47.0 Document of a Tragedy:
The Jonestown Tapes and the Problems of Documentation
Submission to DOCAM 2009
Department of Writing Studies
University of Minnesota Duluth
Duluth, MN 55812
Word Count: 900 Words plus Appendix
Keywords: Jonestown, testimony, audio-recording, interpretation of documents; theory of documents
Delivery: Oral presentation with PowerPoint, video clip, and audio
Equipment: standard LCD projector with audio
This paper participates in three interlocking bodies of literature:
• the philosophical and institutional study of documents (from Briet to Buckland),
• the subset of trauma studies that examines evidentiary documents,
• and rhetorical studies of testimony.
These three bodies of literature offer theoretical tools for the analysis of documents surrounding the last days of Jonestown. The questions are:
● What do the audio-recordings of discussions on the last night at Jonestown document?
• How can these documents be used?
● And what are the limitations inherent in these documents?
Because this conference is neither about Jonestown nor about cults, of course, the most important question must be: Can the uses and limitations of these specific documents be generalized to the use of historical documents? The Jonestown documents help us demonstrate and elaborate on Day’s claim (at the 2003 DOCAM) that “documents help prove facts, sometimes they are representative of facts, other times they themselves constitute facts by the very fact that they are read or used, and other times they are creative of facts within the context of their being read or used.”
About the Documents
The People's Church audio-recorded a number of their sermons, deliberations and prayerful discussions, so in a certain way, it is not unusual that their last discussion of their revolutionary suicide was also recorded. But, taken on its own, we should be surprised that Jones allowed this last discussion to be recorded. It is possible that Jones imagined that he was documenting an act of revolution, but in fact the arguments constitute a debate about the value of suicide and of possible acts of murder.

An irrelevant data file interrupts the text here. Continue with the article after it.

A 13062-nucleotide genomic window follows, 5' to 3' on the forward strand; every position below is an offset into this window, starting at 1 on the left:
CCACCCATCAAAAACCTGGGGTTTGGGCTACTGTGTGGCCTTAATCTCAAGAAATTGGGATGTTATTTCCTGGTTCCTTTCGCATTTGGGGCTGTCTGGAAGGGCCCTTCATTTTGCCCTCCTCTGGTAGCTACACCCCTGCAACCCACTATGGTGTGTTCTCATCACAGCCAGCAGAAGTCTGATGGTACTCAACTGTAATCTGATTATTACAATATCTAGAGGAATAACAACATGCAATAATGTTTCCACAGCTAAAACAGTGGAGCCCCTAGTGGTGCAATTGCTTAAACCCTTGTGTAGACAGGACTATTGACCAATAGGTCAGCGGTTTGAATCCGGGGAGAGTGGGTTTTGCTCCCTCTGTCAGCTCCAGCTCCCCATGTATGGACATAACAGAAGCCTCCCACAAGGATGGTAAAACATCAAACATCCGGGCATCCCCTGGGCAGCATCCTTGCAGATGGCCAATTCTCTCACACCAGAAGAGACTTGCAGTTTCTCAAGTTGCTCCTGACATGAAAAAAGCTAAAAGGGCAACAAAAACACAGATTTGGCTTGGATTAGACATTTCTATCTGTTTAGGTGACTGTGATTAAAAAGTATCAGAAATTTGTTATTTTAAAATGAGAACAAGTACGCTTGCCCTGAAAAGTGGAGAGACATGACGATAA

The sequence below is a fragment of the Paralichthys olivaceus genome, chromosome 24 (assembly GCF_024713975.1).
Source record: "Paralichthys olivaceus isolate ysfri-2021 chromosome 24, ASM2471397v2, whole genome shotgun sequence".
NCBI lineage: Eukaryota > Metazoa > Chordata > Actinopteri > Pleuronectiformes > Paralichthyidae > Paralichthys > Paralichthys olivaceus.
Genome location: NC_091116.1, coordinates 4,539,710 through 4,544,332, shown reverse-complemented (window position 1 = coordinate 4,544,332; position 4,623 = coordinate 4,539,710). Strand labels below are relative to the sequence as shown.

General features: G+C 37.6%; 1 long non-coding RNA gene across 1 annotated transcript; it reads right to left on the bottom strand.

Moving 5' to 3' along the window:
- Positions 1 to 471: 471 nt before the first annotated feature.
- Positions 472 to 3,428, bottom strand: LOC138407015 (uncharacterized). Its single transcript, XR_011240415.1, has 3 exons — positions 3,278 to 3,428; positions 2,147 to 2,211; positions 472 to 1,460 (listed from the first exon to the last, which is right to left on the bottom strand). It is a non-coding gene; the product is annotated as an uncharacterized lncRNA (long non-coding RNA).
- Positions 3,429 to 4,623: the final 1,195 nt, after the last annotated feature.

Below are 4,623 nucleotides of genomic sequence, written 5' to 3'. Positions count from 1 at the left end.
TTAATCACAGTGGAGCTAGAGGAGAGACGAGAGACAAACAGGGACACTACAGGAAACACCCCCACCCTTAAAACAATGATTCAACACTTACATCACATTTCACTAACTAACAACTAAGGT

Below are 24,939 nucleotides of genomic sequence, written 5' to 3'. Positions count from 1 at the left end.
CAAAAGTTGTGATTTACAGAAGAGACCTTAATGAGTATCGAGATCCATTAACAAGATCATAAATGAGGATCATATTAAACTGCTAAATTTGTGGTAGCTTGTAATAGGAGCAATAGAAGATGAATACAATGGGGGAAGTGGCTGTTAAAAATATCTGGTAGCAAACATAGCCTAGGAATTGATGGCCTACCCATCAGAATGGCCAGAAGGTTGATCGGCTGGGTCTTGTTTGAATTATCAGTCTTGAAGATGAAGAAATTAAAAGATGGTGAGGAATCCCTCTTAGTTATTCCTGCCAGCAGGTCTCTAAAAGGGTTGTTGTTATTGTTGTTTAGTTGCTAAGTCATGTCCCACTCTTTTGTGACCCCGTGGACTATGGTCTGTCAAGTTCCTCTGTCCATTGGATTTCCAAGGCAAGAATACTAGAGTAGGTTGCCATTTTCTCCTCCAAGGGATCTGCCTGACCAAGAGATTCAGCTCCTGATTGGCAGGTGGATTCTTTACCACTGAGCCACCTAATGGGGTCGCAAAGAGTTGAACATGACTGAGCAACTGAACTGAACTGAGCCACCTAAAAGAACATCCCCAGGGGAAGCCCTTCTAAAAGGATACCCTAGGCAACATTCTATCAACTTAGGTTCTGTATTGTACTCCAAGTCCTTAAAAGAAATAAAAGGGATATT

The recordings have been transcribed by multiple agencies (academic and law enforcement) available on multiple websites. Unsurprisingly, the documents of the last hours of Jonestown are complex and open to diverging interpretations.
The Problems for Discussion
The Jonestown recordings pose several questions useful for contemporary studies of the document.
• The recording is motivated. Jones is clearly not recording this discussion for his later reference. Before we can assess this document, we must assess the reasons that it exists and whether those reasons inflect it. Specifically, we must be able to assess whether the audio-recording is a speech act to a future listening audience – Jones’ attempt to speak beyond the grave. Here, analogy to Holocaust documents (typically written with a double-voicedness to address history) is instructive and will be outlined.
• The recording is of a conversation –a free-for-all as Jones poses the question about the community’s next act. It is difficult to ascertain what speech acts are responses to which other speech acts – who is talking to whom. The move from a document of a conversation to an attempt to reconstruct the arguments and positions of the individual speakers is always complicated and even more complicated in the case of this document. Here, analysis using work by van Eemeren and Grootendorst on the problems of reconstructing arguments from natural language will be outlined.